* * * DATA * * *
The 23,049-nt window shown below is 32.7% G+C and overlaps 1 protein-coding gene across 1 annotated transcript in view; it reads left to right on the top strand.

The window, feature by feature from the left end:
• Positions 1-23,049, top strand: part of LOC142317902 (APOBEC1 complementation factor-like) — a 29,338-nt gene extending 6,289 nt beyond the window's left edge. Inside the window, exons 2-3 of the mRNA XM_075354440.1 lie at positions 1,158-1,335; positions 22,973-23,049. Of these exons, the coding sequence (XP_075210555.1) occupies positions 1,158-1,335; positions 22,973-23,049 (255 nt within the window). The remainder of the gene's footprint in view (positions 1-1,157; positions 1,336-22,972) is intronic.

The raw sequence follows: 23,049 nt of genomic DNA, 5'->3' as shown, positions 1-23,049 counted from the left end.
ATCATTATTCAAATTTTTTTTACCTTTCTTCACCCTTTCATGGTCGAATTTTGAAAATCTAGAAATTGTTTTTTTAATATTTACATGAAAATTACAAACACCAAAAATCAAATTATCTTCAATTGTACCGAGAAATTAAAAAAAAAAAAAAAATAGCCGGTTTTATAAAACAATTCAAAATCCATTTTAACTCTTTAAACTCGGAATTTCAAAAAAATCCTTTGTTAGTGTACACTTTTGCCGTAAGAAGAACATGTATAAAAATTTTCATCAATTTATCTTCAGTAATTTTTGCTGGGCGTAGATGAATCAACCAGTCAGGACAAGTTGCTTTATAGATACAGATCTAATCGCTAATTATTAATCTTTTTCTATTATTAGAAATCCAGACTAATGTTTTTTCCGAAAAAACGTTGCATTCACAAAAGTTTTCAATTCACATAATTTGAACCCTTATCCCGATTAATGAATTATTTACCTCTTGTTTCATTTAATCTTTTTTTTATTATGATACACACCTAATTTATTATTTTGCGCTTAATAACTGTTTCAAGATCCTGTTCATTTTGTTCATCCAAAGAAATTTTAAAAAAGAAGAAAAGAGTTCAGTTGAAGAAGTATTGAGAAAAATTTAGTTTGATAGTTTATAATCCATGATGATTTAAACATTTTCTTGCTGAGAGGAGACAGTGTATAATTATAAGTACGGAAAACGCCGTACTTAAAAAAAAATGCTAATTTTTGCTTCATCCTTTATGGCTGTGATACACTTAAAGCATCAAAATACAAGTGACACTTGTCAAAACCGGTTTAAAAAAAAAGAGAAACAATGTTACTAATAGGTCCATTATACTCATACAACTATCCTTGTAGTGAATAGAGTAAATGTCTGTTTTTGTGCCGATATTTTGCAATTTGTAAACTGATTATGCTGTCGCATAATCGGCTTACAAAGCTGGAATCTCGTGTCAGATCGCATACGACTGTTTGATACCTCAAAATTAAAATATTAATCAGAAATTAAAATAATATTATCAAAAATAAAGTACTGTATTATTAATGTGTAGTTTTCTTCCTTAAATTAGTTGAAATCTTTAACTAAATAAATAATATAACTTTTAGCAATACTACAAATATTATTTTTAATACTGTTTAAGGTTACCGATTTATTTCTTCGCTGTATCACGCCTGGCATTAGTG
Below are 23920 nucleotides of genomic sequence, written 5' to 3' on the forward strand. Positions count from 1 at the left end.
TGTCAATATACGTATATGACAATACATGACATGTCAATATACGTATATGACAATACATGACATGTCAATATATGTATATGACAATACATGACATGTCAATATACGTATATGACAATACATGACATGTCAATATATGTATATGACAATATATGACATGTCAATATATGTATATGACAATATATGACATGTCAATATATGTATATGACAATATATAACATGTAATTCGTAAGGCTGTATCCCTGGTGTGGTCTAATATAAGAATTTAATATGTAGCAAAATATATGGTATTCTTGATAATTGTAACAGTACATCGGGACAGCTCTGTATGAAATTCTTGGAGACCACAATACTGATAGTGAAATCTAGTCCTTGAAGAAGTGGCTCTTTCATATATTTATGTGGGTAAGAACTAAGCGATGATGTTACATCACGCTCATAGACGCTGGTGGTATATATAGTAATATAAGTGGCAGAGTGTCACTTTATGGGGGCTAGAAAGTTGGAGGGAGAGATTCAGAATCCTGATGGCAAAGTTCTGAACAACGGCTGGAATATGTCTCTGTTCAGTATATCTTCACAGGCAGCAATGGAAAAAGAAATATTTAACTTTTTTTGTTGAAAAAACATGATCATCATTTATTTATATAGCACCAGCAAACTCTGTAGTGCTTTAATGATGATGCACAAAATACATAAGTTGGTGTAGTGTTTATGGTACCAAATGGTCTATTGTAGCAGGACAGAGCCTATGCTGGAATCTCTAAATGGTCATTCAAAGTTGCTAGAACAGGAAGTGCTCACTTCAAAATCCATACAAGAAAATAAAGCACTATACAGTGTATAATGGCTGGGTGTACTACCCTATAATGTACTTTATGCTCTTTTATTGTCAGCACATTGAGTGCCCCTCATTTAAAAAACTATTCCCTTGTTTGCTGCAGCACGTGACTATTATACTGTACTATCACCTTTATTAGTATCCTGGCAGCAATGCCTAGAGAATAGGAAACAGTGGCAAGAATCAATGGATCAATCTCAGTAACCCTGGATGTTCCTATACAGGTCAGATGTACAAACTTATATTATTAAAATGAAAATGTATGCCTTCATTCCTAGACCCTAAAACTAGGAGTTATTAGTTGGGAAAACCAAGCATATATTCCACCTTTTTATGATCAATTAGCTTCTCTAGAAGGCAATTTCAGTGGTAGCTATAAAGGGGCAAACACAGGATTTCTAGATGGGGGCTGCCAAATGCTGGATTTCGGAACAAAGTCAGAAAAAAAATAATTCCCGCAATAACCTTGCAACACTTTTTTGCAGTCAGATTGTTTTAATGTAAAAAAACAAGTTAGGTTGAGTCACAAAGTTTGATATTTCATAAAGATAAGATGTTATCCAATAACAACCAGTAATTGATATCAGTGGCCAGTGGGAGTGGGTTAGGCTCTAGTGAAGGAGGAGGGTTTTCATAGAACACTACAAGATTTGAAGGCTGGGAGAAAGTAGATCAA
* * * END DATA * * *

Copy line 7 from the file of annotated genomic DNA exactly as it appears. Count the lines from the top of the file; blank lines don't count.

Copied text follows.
TGTCAATATACGTATATGACAATACATGACATGTCAATATACGTATATGACAATACATGACATGTCAATATATGTATATGACAATACATGACATGTCAATATACGTATATGACAATACATGACATGTCAATATATGTATATGACAATATATGACATGTCAATATATGTATATGACAATATATGACATGTCAATATATGTATATGACAATATATAACATGTAATTCGTAAGGCTGTATCCCTGGTGTGGTCTAATATAAGAATTTAATATGTAGCAAAATATATGGTATTCTTGATAATTGTAACAGTACATCGGGACAGCTCTGTATGAAATTCTTGGAGACCACAATACTGATAGTGAAATCTAGTCCTTGAAGAAGTGGCTCTTTCATATATTTATGTGGGTAAGAACTAAGCGATGATGTTACATCACGCTCATAGACGCTGGTGGTATATATAGTAATATAAGTGGCAGAGTGTCACTTTATGGGGGCTAGAAAGTTGGAGGGAGAGATTCAGAATCCTGATGGCAAAGTTCTGAACAACGGCTGGAATATGTCTCTGTTCAGTATATCTTCACAGGCAGCAATGGAAAAAGAAATATTTAACTTTTTTTGTTGAAAAAACATGATCATCATTTATTTATATAGCACCAGCAAACTCTGTAGTGCTTTAATGATGATGCACAAAATACATAAGTTGGTGTAGTGTTTATGGTACCAAATGGTCTATTGTAGCAGGACAGAGCCTATGCTGGAATCTCTAAATGGTCATTCAAAGTTGCTAGAACAGGAAGTGCTCACTTCAAAATCCATACAAGAAAATAAAGCACTATACAGTGTATAATGGCTGGGTGTACTACCCTATAATGTACTTTATGCTCTTTTATTGTCAGCACATTGAGTGCCCCTCATTTAAAAAACTATTCCCTTGTTTGCTGCAGCACGTGACTATTATACTGTACTATCACCTTTATTAGTATCCTGGCAGCAATGCCTAGAGAATAGGAAACAGTGGCAAGAATCAATGGATCAATCTCAGTAACCCTGGATGTTCCTATACAGGTCAGATGTACAAACTTATATTATTAAAATGAAAATGTATGCCTTCATTCCTAGACCCTAAAACTAGGAGTTATTAGTTGGGAAAACCAAGCATATATTCCACCTTTTTATGATCAATTAGCTTCTCTAGAAGGCAATTTCAGTGGTAGCTATAAAGGGGCAAACACAGGATTTCTAGATGGGGGCTGCCAAATGCTGGATTTCGGAACAAAGTCAGAAAAAAAATAATTCCCGCAATAACCTTGCAACACTTTTTTGCAGTCAGATTGTTTTAATGTAAAAAAACAAGTTAGGTTGAGTCACAAAGTTTGATATTTCATAAAGATAAGATGTTATCCAATAACAACCAGTAATTGATATCAGTGGCCAGTGGGAGTGGGTTAGGCTCTAGTGAAGGAGGAGGGTTTTCATAGAACACTACAAGATTTGAAGGCTGGGAGAAAGTAGATCAA